March 2, 2018 3:00 PM, EST

House Panel to Hear From Secretary Chao on Infrastructure March 6

Elaine Chao testifying before a Senate panelElaine Chao testifying before a Senate panel (Zach Gibson/Bloomberg News)

Less than a week after meeting with senators, the country’s top transportation officer will explain President Donald Trump’s infrastructure proposal to a House policy committee.

Secretary Elaine Chao is scheduled to appear before the Transportation and Infrastructure panel March 6, where authorizers are likely to pepper her with questions about recent assertions that Trump endorsed raising the federal fuel tax.

While Republican policymakers are largely opposed to increasing the taxes on gas and diesel, committee Chairman Bill Shuster (R-Pa.) did not rule out a higher fuel tax when he addressed the American Association of State Highway and Transportation Officials in Washington on Feb. 28.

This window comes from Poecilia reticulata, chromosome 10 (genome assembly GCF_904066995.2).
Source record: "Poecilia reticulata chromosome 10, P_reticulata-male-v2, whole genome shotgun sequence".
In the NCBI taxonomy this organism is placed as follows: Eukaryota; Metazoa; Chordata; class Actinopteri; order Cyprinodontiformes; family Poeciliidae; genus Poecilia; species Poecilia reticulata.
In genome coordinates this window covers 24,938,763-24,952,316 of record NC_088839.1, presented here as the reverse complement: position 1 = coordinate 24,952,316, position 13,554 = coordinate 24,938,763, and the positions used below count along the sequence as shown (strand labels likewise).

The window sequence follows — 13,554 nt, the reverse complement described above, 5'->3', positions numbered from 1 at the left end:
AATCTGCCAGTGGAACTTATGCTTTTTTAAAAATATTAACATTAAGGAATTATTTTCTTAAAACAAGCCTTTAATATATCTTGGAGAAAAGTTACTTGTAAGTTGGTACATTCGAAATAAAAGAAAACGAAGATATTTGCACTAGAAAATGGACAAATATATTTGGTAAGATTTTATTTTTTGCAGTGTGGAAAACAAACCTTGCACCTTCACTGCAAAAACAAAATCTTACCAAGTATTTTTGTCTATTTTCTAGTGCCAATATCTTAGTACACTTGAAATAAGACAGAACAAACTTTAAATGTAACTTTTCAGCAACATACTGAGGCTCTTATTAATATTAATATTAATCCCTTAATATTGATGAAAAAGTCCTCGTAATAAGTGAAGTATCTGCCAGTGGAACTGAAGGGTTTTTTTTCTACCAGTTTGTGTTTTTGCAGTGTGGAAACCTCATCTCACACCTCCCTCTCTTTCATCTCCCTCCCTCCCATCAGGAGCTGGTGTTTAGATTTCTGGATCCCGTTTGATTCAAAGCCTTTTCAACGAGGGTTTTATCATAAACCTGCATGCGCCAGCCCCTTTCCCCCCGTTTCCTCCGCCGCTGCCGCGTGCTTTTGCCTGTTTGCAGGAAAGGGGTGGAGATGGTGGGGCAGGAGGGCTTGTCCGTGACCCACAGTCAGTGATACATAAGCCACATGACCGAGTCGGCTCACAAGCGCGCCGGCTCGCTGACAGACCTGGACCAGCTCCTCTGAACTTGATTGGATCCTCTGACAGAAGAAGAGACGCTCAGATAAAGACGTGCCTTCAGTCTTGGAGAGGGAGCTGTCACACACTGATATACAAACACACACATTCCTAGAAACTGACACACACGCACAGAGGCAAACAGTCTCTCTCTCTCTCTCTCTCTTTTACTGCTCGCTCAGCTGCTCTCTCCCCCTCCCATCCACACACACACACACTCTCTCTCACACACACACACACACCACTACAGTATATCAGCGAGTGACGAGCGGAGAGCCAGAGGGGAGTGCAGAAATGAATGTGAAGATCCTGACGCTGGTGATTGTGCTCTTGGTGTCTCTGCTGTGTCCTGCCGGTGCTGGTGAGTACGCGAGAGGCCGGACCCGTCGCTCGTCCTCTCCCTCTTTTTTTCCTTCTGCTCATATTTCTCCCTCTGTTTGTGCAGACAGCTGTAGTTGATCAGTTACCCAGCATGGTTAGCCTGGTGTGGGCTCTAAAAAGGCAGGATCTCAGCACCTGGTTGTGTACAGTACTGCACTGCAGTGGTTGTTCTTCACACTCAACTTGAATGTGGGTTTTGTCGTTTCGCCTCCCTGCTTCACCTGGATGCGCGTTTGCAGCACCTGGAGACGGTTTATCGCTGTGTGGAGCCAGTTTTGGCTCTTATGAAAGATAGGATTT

“It’s something that I think is out there, the president is talking about it, and that’s important to do,” Shuster said.

Chao did not comment on whether Trump had backed the increase when she was pressed about it during a hearing of the Senate Environment and Public Works Committee. The secretary told Sen. Chris Van Hollen (D-Md.) she would not discuss conversations she had with the president privately.

Van Hollen’s colleague, Sen. Tom Carper (D-Del.), was the first to claim Trump supported a fuel-tax increase when the president met with policymakers at the White House on Feb. 14.

“To my surprise, President Trump, today in our meeting, offered his support for raising the gas and diesel tax by 25 cents a gallon and dedicating that money to improve our roads, highways and bridges. I explained to the president what I have proposed for years now, raising the gas and diesel tax four cents per year over four years and indexing it going forward,” Carper said in a statement obtained by Transport Topics.

The White House has not denied Trump’s comments.

The federal fuel tax, meanwhile, has not been raised since 1993. Stakeholders insist raising the tax would alleviate funding concerns with the federal Highway Trust Fund, an account backed primarily by revenue from the excise tax on gas and diesel fuel. It is used to help states pay for projects.